U152, seems to have a healthy and sudden branching in the next SNP generation below it. The 2nd generation after U152 seems to show continuing healthy branching across much of the board. The 3rd generation however seems to see a lot of lines flat lining. I may be misunderstanding what is being presented on this but it looks like branching slowly flattens out around the 4-5 generation after U152 rather than frantic branching. The L2 branch seems to continue healthy branching for a few SNP steps longer than the rest of U152, for example Z193, which seem to flatline earlier. I wonder if that could imply different circumstances and/or social structure experienced within U152 with L2 having a few SNP step extra of branching.

Wing Genealogist
05-05-2014, 08:32 PM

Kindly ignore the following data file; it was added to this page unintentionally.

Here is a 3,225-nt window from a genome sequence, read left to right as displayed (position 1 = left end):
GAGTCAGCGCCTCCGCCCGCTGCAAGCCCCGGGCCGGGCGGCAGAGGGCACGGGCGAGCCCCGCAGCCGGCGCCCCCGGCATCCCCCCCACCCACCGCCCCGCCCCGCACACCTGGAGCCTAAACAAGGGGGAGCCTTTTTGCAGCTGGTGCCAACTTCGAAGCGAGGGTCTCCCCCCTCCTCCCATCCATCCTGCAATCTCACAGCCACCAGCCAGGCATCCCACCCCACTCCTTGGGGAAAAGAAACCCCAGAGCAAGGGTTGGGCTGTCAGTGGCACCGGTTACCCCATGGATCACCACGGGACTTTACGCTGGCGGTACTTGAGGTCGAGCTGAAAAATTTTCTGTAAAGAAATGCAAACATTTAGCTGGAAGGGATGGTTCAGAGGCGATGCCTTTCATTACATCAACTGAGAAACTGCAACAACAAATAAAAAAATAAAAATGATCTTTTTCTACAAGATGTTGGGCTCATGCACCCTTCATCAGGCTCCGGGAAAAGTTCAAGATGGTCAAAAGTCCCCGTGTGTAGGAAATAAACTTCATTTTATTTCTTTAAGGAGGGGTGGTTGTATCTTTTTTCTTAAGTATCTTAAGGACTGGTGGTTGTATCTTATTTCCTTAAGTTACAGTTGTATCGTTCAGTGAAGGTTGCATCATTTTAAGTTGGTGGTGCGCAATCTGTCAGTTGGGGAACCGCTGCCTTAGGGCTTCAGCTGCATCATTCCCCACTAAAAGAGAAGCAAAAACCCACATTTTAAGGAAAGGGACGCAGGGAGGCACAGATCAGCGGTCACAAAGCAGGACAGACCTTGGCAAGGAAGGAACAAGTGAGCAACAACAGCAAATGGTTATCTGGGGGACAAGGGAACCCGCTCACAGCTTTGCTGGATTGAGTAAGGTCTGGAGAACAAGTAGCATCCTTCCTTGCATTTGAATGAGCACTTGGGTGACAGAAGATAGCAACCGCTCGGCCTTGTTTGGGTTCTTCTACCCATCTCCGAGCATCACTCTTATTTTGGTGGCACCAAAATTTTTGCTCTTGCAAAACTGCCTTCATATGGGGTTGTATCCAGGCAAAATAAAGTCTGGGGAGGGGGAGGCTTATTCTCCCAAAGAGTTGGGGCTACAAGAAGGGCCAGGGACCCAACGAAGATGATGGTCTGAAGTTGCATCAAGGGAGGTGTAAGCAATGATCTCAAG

Alan, I believe there may be a logical flaw in your argument about the upper branches of clades. For instance, while U106 has 7 branches, I would say only two (Z18 & Z381) are early branches. The other branches likely arose generations later (which would go to explain why they didn't proliferate like the larger two). As mutation can happen anytime as long as the parent clade (without any known mutations) is still around.

Wing Genealogist
05-05-2014, 08:52 PM
Alan, I think there may be a fundamental flaw in your thinking. While you state there are seven direct subclades of U106, I believe only two of them (Z18 & Z381) are early subclades, and the other subclades all appear to have occurred much later in time.

A clade can spawn new subclades at any age, as long as it does not die out.

Heber
05-05-2014, 11:38 PM
Here are the relevant trees under L11.